Wednesday, August 17, 2005

Tuesday, August 16, 2005

And from Acadiana ...

Day of Acadians -- focus on paintings of Mary Anne de Boisblanc at the Acadian Memorial.

"Acadians celebrate culture"

New Brunswick report on Acadian Day celebrations.

Monday, August 15, 2005

First Day Cover

Canada Post - New Press Releases

Picture of the new Canadian stamp remembering the deportation, which depicts the 1930 commemorative Grand-Pre stamp superimposed on the Acadian flag.

Canada Post issues Acadian stamp

Canada Post issues Acadian stamp

Dumb laws

We enjoyed a day at Vermilionville yesterday. We learned about one of Louisiana's dumber laws: at living history museums such as Vermilionville, where costumed interpreters prepare food in authentic fashion, they are not permitted to share it with visitors, nor are they permitted to eat it themselves, neither are they permitted to feed it to the animals. They are required to dispose of it as garbage.

Deportation cross unveiled in Dieppe

From July 28: Odyssee Monument Unveiled in Dieppe; another story.

Thoughts on Le Grand Derangement

Yesterday we went to see Cody Daigle's musical "Grand-Pre," at the National Park Service's Acadian Cultural Center in Lafayette. It was well done musically and technically; Daigle is a solid playwright and director. He wrote the play quickly, and proof-readers missed some details that I found distracting. One of the main characters, "The Soldier" (ably performed by the multi-talented Daigle) is called that by others and refers to himself as a former soldier--but then he says he was a Lieutenant in the British Navy. Sailors are not soldiers. Then he goes "to the Port" to chat with ordinary sailors to see if he can get some gossip (as if a former officer in the British Navy would be chatting up ordinary sailors and accepted by them as one of their own).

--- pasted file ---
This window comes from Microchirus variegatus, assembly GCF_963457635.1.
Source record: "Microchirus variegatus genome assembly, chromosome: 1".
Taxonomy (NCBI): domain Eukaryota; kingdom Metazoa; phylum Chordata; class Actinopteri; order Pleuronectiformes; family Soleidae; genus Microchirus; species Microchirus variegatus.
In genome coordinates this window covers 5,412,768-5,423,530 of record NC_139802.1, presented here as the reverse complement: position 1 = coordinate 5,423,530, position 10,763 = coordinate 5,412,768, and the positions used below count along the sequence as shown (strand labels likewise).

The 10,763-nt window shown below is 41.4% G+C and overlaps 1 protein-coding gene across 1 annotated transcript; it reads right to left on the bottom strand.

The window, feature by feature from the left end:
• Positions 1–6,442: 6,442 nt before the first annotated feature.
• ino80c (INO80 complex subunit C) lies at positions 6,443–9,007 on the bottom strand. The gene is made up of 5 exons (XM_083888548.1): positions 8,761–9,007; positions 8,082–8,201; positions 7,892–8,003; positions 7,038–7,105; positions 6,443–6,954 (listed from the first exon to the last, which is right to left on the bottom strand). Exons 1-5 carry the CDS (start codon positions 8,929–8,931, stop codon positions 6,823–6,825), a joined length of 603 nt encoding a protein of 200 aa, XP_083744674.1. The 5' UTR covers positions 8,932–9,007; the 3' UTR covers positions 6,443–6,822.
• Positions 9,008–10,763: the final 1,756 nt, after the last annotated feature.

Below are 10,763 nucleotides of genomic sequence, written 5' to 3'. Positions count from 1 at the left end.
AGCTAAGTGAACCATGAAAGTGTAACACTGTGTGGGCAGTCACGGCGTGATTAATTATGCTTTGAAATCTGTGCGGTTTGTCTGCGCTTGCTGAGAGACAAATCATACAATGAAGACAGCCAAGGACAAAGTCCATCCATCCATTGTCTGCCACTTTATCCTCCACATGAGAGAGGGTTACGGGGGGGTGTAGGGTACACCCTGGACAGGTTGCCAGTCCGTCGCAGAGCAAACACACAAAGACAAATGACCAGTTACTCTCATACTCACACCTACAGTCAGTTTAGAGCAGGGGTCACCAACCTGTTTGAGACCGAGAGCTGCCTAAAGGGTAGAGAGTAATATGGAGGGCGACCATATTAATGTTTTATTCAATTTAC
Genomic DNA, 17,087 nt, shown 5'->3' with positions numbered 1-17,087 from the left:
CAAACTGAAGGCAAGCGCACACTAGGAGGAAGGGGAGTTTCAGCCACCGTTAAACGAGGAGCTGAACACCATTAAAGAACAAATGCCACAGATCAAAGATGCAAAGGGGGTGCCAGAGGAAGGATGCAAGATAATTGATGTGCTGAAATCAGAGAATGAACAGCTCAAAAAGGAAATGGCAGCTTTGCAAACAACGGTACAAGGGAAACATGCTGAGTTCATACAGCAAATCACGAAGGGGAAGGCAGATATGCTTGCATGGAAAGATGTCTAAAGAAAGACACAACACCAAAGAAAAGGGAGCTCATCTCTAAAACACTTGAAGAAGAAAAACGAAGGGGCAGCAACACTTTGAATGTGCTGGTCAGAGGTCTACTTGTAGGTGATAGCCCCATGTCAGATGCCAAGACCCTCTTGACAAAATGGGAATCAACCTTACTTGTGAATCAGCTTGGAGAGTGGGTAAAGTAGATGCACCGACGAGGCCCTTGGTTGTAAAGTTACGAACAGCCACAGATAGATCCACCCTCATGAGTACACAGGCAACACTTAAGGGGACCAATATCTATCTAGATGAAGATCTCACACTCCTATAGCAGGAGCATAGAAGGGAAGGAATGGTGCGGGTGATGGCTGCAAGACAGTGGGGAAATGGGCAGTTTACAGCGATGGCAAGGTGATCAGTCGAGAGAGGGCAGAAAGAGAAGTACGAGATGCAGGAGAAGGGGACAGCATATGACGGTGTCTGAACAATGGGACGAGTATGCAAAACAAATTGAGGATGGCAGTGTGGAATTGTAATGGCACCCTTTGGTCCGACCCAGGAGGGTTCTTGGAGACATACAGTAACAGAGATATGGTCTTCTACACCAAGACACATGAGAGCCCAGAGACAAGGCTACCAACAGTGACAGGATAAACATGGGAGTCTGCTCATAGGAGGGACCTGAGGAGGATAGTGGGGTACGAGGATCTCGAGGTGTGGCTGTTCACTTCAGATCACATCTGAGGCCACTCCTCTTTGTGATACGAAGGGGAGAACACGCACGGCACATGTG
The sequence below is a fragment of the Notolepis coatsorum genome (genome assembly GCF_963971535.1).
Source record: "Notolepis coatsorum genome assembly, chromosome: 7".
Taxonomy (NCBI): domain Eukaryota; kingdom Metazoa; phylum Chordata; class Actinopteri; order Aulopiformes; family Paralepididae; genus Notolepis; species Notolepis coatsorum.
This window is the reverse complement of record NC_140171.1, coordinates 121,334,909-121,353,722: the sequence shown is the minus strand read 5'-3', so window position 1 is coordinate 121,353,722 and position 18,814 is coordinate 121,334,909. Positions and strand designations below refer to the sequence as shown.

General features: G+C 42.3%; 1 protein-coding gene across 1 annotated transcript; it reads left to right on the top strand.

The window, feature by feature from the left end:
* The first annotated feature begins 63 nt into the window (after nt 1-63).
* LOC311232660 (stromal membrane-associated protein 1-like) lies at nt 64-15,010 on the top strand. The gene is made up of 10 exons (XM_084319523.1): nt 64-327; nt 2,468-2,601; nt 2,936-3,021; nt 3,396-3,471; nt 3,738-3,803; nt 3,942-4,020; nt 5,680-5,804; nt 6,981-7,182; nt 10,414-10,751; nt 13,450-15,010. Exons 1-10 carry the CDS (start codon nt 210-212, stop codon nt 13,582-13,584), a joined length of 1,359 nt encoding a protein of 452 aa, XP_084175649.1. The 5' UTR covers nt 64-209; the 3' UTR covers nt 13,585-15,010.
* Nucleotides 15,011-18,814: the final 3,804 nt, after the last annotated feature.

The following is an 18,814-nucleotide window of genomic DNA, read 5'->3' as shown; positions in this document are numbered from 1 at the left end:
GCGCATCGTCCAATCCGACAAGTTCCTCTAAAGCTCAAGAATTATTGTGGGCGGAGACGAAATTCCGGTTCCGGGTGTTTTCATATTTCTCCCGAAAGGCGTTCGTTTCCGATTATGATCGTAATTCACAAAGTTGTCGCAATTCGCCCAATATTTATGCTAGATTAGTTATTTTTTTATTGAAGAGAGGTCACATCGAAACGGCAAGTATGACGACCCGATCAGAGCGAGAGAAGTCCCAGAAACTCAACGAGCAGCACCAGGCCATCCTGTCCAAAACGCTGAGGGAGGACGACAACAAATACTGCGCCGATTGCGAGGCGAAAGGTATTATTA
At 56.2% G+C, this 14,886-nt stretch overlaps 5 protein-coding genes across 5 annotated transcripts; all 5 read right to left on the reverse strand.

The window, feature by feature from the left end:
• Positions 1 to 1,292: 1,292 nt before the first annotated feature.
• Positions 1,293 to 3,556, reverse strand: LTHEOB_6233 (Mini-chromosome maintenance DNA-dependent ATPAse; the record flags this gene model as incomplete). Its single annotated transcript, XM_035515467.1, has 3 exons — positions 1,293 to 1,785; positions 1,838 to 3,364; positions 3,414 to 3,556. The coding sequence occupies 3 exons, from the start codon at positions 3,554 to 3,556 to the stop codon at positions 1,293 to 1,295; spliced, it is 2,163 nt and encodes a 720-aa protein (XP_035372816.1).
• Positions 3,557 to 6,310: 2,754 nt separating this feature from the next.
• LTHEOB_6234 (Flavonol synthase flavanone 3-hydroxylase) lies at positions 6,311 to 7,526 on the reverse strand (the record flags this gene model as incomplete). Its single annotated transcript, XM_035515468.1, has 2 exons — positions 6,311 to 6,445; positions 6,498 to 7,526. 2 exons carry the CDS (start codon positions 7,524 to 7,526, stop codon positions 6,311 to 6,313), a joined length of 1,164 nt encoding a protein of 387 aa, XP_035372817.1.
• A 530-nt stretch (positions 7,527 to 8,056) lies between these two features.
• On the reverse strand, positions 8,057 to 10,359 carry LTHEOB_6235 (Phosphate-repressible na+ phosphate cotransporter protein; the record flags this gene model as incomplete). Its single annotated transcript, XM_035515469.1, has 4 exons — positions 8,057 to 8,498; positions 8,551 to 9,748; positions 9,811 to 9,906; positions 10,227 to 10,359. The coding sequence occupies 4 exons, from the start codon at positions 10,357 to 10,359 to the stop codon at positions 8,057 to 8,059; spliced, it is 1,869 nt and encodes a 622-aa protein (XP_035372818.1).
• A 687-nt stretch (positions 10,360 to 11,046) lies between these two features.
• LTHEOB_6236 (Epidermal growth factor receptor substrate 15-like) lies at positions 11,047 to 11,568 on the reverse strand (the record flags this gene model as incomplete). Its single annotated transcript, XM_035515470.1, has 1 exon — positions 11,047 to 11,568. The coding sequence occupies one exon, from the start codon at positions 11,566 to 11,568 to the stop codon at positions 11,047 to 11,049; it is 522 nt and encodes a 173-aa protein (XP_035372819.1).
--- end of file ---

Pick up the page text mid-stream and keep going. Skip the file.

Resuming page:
This "Soldier" has a teenage son with a bit of wander-lust who each day is found "at the port" watching ships come and go. His father gets advance word of the expulsion, and on the night of September 4 "the Boy" sneaks aboard one of the ships in "the port" and stows away to live the life of a sailor. A bustling port in Grand-Pre? Has Daigle ever been there?

Something else struck me watching that play. Why is it so many people focus on the tragedy of the act of expulsion rather than the survival of the people? Why don't we tell more the stories of those who resisted? Why don't we tell the stories of those who were the pioneers to reestablish life in New Brunswick and Louisiana? I want my kids to know of the heroism of Beausoleil Broussard and the strength of Firmin LeBlanc, not of moping folks who get swept up in history and are always victims, never masters of their destiny.

Even tellings of Hawthorne's "Evangeline" tale often miss one of Hawthorne's key points, that Evangeline had to get on with life, stop moping about her own loss and start giving herself for others in a new life of dedication--only then did she find herself in the place where she was reunited with Gabriel.

This is the 250th anniversary of Le Grand Derangement--and yes, that was a horrific tragedy in our history. But we lived through it! Our ancestors survived, and rebuilt their lives, and preserved their faith and their heritage. That's what we need to remember. That's what we have celebrated three successive times at the Congres Mondial Acadien.

Sounds of Acadie ... has links to Acadian radio stations in the Maritimes. My favorites are Radio Beausejour and Radio Clare (they're the ones I've listened to while in Acadie). Celebrate La FĂȘte Nationale de l'Acadie by tuning in.

"Come celebrate l'Acadie" "Acadians make loud, proud noise as they mark Aug. 15 national holiday."